China’s urban registered unemployment rate stood at 4.1 percent at the end of June, the Ministry of Human Resources and Social Security (MOHRSS) said Wednesday.
The rate remained unchanged for the eighth consecutive quarter during the April-June period, and rested below the government’s 4.6-percent annual target set for this year.
China created 6.94 million new jobs in urban areas in the first half, fulfilling 77 percent of its annual target of creating 9 million new jobs, MOHRSS spokesman Yin Chengji said at a press conference.
A total of 2.94 million laid-off workers were reemployed in the first six months, meeting 59 percent of the annual target to have 5 million unemployed workers move back into jobs, Yin added.
Last weekend, Premier Wen Jiabao warned of new employment pressures amid China’s economic slowdown, saying the country will face a more complicated and more severe situation in creating sufficient jobs.
The negative impact of the global financial crisis on China’s employment will linger for quite some time, leading to an imbalance between labor supplies and demand, Wen said.
China’s economy grew by 7.6 percent in the second quarter of this year, marking the slowest pace of expansion in three years due to sluggish external and domestic demand as well as the country’s efforts to cool the property market.
The country’s central and western regions were a major force in creating jobs in the first half as their economies have kept growing more than 10 percent despite the overall slowdown, according to the spokesman.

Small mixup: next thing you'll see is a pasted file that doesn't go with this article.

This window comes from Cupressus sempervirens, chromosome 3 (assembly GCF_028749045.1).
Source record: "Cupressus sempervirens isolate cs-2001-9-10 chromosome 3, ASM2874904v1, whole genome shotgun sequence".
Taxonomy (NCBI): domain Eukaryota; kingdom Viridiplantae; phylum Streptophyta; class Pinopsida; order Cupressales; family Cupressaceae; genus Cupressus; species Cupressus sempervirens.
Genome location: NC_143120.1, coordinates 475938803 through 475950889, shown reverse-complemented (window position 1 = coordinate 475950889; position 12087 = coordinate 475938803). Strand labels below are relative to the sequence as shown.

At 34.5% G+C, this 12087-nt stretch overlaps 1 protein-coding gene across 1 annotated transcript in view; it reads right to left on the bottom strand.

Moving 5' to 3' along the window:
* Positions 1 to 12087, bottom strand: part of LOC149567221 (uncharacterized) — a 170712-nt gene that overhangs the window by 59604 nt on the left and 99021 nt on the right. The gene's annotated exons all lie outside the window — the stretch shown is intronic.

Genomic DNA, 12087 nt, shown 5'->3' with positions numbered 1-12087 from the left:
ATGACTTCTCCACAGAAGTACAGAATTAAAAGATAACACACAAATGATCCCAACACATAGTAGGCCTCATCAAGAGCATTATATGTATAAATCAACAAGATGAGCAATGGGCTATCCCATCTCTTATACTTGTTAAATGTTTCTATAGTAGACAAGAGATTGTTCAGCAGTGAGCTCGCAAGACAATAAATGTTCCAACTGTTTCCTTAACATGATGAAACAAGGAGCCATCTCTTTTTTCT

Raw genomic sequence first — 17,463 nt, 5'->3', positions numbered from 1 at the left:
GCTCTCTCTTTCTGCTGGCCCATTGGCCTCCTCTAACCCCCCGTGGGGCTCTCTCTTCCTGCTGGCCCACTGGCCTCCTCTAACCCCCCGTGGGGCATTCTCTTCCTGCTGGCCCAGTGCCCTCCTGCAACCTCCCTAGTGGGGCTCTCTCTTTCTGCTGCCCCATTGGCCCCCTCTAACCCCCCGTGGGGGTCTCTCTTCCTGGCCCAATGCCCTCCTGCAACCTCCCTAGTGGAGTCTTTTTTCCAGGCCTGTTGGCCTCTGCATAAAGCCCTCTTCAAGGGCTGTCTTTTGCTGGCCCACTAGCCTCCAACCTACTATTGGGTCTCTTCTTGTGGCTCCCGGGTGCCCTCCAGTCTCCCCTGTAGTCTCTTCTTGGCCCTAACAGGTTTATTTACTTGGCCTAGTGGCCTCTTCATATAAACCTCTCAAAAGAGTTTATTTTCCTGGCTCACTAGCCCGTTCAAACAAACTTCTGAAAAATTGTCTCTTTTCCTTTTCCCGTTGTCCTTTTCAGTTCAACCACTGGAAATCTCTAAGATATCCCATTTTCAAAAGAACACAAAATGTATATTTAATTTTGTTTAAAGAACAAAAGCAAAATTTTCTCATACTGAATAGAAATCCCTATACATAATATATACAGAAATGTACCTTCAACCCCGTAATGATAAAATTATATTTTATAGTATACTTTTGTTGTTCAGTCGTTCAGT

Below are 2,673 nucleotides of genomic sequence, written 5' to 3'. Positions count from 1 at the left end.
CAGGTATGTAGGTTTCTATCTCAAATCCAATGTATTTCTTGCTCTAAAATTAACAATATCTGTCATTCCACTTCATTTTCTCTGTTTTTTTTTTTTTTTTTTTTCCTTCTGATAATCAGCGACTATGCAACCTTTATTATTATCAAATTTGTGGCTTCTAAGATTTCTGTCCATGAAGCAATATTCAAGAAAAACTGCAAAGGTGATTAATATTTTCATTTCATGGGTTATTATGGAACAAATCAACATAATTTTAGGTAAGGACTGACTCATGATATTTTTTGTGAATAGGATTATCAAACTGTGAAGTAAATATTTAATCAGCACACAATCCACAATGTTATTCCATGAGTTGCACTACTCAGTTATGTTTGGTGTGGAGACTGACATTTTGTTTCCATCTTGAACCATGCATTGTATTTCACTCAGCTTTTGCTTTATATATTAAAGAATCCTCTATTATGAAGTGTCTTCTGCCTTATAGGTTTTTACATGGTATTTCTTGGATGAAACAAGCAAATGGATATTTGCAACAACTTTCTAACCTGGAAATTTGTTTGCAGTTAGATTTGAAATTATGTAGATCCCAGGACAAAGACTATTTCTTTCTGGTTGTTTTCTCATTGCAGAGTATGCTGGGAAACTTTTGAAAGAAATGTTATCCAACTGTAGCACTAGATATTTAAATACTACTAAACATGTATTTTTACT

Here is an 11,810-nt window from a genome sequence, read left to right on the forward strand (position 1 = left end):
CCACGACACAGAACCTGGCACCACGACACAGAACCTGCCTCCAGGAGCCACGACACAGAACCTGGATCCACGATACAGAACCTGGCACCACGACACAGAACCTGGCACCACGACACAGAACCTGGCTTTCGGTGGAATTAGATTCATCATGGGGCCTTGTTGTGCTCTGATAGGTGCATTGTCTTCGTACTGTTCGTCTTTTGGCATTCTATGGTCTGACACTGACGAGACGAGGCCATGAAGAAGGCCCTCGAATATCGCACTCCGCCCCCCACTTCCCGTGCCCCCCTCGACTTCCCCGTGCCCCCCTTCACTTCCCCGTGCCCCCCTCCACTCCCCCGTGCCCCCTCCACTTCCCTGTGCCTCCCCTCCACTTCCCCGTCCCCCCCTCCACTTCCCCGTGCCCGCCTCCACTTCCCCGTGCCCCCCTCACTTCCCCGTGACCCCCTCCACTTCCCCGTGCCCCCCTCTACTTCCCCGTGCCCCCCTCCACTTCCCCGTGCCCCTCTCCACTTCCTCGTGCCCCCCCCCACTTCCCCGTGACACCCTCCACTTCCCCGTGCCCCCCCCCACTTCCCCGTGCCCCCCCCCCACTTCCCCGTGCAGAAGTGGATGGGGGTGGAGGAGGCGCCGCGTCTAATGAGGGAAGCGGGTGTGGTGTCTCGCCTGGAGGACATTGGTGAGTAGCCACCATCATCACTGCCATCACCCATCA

Labor-intensive industries have been gradually moving to the central and western areas from eastern coastal regions in recent years, as part of the country’s efforts to upgrade its industries.
In central China’s Henan province, Foxconn, Hainan Mazda Motors Co. and Gree Electric Appliances Co. built manufacturing bases and employed nearly 600,000 local people altogether, accounting for almost half of the province’s newly-added rural surplus labor force.
Foxconn’s plant in Zhengzhou, capital city of Henan, employed 130,000 people in mid-January, and the number is expected to rise to 234,000 at the end of this year.
However, experts have warned that job cuts may be inevitable if the external demand remains sluggish.
Yin said the country will face bigger employment pressures in the second half as the impact of the economic slowdown on job creation might appear later in the year because of a delay effect.
To boost employment, Yin promised more supportive measures for small- and mid-sized enterprises which are struggling with rising labor and raw material costs as well as plunging orders, as they account for more than 75 percent of the country’s employment.
Lowering tax for small companies will be the most effective measure to boost employment, which will also be viably backed by the country’s rising fiscal revenues, said Zhou Tianyong, professor of the Party School of the Communist Party of China Central Committee.
“The government should provide better job services and offer more training to reduce unemployment,” said Mo Rong, a researcher from the Labor Science Research Institute under the MOHRSS.
By the end of June, 16 provincial-level regions had raised their minimum wage standards, with an average increase of 19.7 percent year-on-year, Yin said, adding that 12 provinces had issued the guideline for minimum wages and the benchmark line grew about 14 percent.
Currently, the southern city of Shenzhen has the highest minimum wage of 1,500 yuan per month.